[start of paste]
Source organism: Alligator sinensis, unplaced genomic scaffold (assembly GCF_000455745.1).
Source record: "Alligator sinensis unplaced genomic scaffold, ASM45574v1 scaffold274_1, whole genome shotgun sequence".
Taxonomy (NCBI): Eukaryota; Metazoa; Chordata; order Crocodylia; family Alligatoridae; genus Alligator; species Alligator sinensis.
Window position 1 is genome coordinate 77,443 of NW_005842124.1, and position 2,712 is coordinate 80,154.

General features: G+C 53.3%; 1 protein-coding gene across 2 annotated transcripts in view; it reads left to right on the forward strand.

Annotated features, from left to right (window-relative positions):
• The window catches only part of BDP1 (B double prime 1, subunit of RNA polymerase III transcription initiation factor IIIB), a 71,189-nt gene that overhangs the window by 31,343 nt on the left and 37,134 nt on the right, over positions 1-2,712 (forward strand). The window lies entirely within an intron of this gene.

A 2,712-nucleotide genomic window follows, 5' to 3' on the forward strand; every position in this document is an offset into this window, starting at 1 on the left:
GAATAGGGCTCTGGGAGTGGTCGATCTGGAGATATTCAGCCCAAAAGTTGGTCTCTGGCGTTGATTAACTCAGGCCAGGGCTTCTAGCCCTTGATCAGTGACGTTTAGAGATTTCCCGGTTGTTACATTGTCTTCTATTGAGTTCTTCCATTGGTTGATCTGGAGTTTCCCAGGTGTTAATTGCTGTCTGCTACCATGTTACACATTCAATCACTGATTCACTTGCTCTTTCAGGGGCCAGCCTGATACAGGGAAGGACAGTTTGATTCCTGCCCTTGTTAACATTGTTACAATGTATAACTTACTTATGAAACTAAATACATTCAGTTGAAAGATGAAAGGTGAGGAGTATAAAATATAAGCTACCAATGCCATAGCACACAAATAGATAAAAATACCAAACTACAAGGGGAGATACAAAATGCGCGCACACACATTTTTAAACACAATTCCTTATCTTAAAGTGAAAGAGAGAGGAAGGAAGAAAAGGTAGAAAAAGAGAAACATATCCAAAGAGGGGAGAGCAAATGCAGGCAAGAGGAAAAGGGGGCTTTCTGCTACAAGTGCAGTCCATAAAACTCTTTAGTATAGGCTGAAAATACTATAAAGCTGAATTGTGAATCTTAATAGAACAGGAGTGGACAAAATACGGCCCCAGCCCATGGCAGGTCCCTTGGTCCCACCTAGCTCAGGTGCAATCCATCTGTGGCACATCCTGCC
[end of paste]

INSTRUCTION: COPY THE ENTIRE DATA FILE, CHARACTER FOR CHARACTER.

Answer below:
Source organism: Alligator sinensis, unplaced genomic scaffold (assembly GCF_000455745.1).
Source record: "Alligator sinensis unplaced genomic scaffold, ASM45574v1 scaffold274_1, whole genome shotgun sequence".
Taxonomy (NCBI): Eukaryota; Metazoa; Chordata; order Crocodylia; family Alligatoridae; genus Alligator; species Alligator sinensis.
Window position 1 is genome coordinate 77,443 of NW_005842124.1, and position 2,712 is coordinate 80,154.

General features: G+C 53.3%; 1 protein-coding gene across 2 annotated transcripts in view; it reads left to right on the forward strand.

Annotated features, from left to right (window-relative positions):
• The window catches only part of BDP1 (B double prime 1, subunit of RNA polymerase III transcription initiation factor IIIB), a 71,189-nt gene that overhangs the window by 31,343 nt on the left and 37,134 nt on the right, over positions 1-2,712 (forward strand). The window lies entirely within an intron of this gene.

A 2,712-nucleotide genomic window follows, 5' to 3' on the forward strand; every position in this document is an offset into this window, starting at 1 on the left:
GAATAGGGCTCTGGGAGTGGTCGATCTGGAGATATTCAGCCCAAAAGTTGGTCTCTGGCGTTGATTAACTCAGGCCAGGGCTTCTAGCCCTTGATCAGTGACGTTTAGAGATTTCCCGGTTGTTACATTGTCTTCTATTGAGTTCTTCCATTGGTTGATCTGGAGTTTCCCAGGTGTTAATTGCTGTCTGCTACCATGTTACACATTCAATCACTGATTCACTTGCTCTTTCAGGGGCCAGCCTGATACAGGGAAGGACAGTTTGATTCCTGCCCTTGTTAACATTGTTACAATGTATAACTTACTTATGAAACTAAATACATTCAGTTGAAAGATGAAAGGTGAGGAGTATAAAATATAAGCTACCAATGCCATAGCACACAAATAGATAAAAATACCAAACTACAAGGGGAGATACAAAATGCGCGCACACACATTTTTAAACACAATTCCTTATCTTAAAGTGAAAGAGAGAGGAAGGAAGAAAAGGTAGAAAAAGAGAAACATATCCAAAGAGGGGAGAGCAAATGCAGGCAAGAGGAAAAGGGGGCTTTCTGCTACAAGTGCAGTCCATAAAACTCTTTAGTATAGGCTGAAAATACTATAAAGCTGAATTGTGAATCTTAATAGAACAGGAGTGGACAAAATACGGCCCCAGCCCATGGCAGGTCCCTTGGTCCCACCTAGCTCAGGTGCAATCCATCTGTGGCACATCCTGCC